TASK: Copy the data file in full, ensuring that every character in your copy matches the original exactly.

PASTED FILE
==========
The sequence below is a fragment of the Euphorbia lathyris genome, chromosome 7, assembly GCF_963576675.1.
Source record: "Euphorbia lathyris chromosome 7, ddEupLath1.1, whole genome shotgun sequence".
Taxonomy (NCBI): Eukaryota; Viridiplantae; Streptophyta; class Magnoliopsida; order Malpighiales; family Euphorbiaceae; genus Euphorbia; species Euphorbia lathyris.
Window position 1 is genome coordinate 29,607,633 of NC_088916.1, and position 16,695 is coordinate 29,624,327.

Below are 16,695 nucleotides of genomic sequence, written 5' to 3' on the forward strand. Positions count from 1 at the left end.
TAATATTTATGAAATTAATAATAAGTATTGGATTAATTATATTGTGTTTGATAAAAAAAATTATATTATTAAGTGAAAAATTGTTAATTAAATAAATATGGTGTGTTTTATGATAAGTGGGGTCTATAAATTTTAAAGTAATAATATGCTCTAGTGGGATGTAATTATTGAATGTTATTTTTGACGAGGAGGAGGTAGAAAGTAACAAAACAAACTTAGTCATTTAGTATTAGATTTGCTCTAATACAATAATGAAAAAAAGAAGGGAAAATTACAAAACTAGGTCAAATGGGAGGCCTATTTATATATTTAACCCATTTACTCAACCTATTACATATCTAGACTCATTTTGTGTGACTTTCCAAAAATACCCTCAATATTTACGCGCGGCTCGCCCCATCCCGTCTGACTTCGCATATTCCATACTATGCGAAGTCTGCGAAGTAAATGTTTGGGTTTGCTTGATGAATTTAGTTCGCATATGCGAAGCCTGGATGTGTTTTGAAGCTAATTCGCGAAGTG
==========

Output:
The sequence below is a fragment of the Euphorbia lathyris genome, chromosome 7, assembly GCF_963576675.1.
Source record: "Euphorbia lathyris chromosome 7, ddEupLath1.1, whole genome shotgun sequence".
Taxonomy (NCBI): Eukaryota; Viridiplantae; Streptophyta; class Magnoliopsida; order Malpighiales; family Euphorbiaceae; genus Euphorbia; species Euphorbia lathyris.
Window position 1 is genome coordinate 29,607,633 of NC_088916.1, and position 16,695 is coordinate 29,624,327.

Below are 16,695 nucleotides of genomic sequence, written 5' to 3' on the forward strand. Positions count from 1 at the left end.
TAATATTTATGAAATTAATAATAAGTATTGGATTAATTATATTGTGTTTGATAAAAAAAATTATATTATTAAGTGAAAAATTGTTAATTAAATAAATATGGTGTGTTTTATGATAAGTGGGGTCTATAAATTTTAAAGTAATAATATGCTCTAGTGGGATGTAATTATTGAATGTTATTTTTGACGAGGAGGAGGTAGAAAGTAACAAAACAAACTTAGTCATTTAGTATTAGATTTGCTCTAATACAATAATGAAAAAAAGAAGGGAAAATTACAAAACTAGGTCAAATGGGAGGCCTATTTATATATTTAACCCATTTACTCAACCTATTACATATCTAGACTCATTTTGTGTGACTTTCCAAAAATACCCTCAATATTTACGCGCGGCTCGCCCCATCCCGTCTGACTTCGCATATTCCATACTATGCGAAGTCTGCGAAGTAAATGTTTGGGTTTGCTTGATGAATTTAGTTCGCATATGCGAAGCCTGGATGTGTTTTGAAGCTAATTCGCGAAGTG